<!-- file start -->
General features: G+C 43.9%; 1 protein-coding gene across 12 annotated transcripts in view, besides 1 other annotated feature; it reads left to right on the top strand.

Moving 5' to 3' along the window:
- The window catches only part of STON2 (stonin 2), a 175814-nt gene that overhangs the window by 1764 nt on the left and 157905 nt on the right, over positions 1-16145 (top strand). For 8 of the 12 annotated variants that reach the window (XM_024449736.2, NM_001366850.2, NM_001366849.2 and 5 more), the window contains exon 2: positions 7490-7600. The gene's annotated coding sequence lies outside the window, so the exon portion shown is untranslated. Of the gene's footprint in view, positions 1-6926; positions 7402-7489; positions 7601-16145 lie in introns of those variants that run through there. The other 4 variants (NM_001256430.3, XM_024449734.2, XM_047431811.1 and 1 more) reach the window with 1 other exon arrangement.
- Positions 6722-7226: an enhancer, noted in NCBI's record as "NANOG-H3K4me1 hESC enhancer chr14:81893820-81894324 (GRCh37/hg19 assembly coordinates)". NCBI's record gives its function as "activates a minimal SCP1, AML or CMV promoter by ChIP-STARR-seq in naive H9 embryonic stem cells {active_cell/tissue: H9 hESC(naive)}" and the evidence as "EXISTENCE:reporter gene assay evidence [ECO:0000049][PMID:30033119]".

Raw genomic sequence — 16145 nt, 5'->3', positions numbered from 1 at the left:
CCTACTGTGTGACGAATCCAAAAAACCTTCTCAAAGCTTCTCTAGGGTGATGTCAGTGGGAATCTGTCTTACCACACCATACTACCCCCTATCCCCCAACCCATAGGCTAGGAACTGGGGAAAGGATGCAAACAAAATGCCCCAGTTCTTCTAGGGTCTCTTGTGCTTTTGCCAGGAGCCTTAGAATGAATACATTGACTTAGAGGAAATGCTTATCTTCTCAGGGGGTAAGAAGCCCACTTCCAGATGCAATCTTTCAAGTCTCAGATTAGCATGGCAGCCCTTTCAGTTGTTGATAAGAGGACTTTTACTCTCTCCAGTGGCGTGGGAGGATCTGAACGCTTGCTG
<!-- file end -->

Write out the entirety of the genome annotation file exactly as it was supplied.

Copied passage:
General features: G+C 43.9%; 1 protein-coding gene across 12 annotated transcripts in view, besides 1 other annotated feature; it reads left to right on the top strand.

Moving 5' to 3' along the window:
- The window catches only part of STON2 (stonin 2), a 175814-nt gene that overhangs the window by 1764 nt on the left and 157905 nt on the right, over positions 1-16145 (top strand). For 8 of the 12 annotated variants that reach the window (XM_024449736.2, NM_001366850.2, NM_001366849.2 and 5 more), the window contains exon 2: positions 7490-7600. The gene's annotated coding sequence lies outside the window, so the exon portion shown is untranslated. Of the gene's footprint in view, positions 1-6926; positions 7402-7489; positions 7601-16145 lie in introns of those variants that run through there. The other 4 variants (NM_001256430.3, XM_024449734.2, XM_047431811.1 and 1 more) reach the window with 1 other exon arrangement.
- Positions 6722-7226: an enhancer, noted in NCBI's record as "NANOG-H3K4me1 hESC enhancer chr14:81893820-81894324 (GRCh37/hg19 assembly coordinates)". NCBI's record gives its function as "activates a minimal SCP1, AML or CMV promoter by ChIP-STARR-seq in naive H9 embryonic stem cells {active_cell/tissue: H9 hESC(naive)}" and the evidence as "EXISTENCE:reporter gene assay evidence [ECO:0000049][PMID:30033119]".

Raw genomic sequence — 16145 nt, 5'->3', positions numbered from 1 at the left:
CCTACTGTGTGACGAATCCAAAAAACCTTCTCAAAGCTTCTCTAGGGTGATGTCAGTGGGAATCTGTCTTACCACACCATACTACCCCCTATCCCCCAACCCATAGGCTAGGAACTGGGGAAAGGATGCAAACAAAATGCCCCAGTTCTTCTAGGGTCTCTTGTGCTTTTGCCAGGAGCCTTAGAATGAATACATTGACTTAGAGGAAATGCTTATCTTCTCAGGGGGTAAGAAGCCCACTTCCAGATGCAATCTTTCAAGTCTCAGATTAGCATGGCAGCCCTTTCAGTTGTTGATAAGAGGACTTTTACTCTCTCCAGTGGCGTGGGAGGATCTGAACGCTTGCTG